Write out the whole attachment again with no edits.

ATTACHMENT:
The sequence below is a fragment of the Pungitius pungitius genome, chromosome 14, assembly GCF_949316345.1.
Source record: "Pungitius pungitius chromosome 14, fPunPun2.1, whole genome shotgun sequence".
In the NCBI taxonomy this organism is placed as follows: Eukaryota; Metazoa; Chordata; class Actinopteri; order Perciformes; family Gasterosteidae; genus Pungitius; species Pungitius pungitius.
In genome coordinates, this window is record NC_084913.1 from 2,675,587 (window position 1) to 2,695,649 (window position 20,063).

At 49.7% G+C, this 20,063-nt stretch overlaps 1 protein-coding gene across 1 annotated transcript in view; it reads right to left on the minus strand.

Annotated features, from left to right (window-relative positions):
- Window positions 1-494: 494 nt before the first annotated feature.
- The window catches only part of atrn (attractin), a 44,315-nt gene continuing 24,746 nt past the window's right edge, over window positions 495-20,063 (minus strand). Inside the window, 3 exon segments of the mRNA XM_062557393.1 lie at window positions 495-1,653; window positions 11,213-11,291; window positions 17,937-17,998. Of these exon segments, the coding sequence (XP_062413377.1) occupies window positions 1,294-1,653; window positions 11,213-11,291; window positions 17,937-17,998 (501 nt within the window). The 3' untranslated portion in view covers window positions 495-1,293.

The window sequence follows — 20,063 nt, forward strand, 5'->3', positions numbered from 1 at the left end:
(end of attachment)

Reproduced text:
The sequence below is a fragment of the Pungitius pungitius genome, chromosome 14, assembly GCF_949316345.1.
Source record: "Pungitius pungitius chromosome 14, fPunPun2.1, whole genome shotgun sequence".
In the NCBI taxonomy this organism is placed as follows: Eukaryota; Metazoa; Chordata; class Actinopteri; order Perciformes; family Gasterosteidae; genus Pungitius; species Pungitius pungitius.
In genome coordinates, this window is record NC_084913.1 from 2,675,587 (window position 1) to 2,695,649 (window position 20,063).

At 49.7% G+C, this 20,063-nt stretch overlaps 1 protein-coding gene across 1 annotated transcript in view; it reads right to left on the minus strand.

Annotated features, from left to right (window-relative positions):
- Window positions 1-494: 494 nt before the first annotated feature.
- The window catches only part of atrn (attractin), a 44,315-nt gene continuing 24,746 nt past the window's right edge, over window positions 495-20,063 (minus strand). Inside the window, 3 exon segments of the mRNA XM_062557393.1 lie at window positions 495-1,653; window positions 11,213-11,291; window positions 17,937-17,998. Of these exon segments, the coding sequence (XP_062413377.1) occupies window positions 1,294-1,653; window positions 11,213-11,291; window positions 17,937-17,998 (501 nt within the window). The 3' untranslated portion in view covers window positions 495-1,293.

The window sequence follows — 20,063 nt, forward strand, 5'->3', positions numbered from 1 at the left end: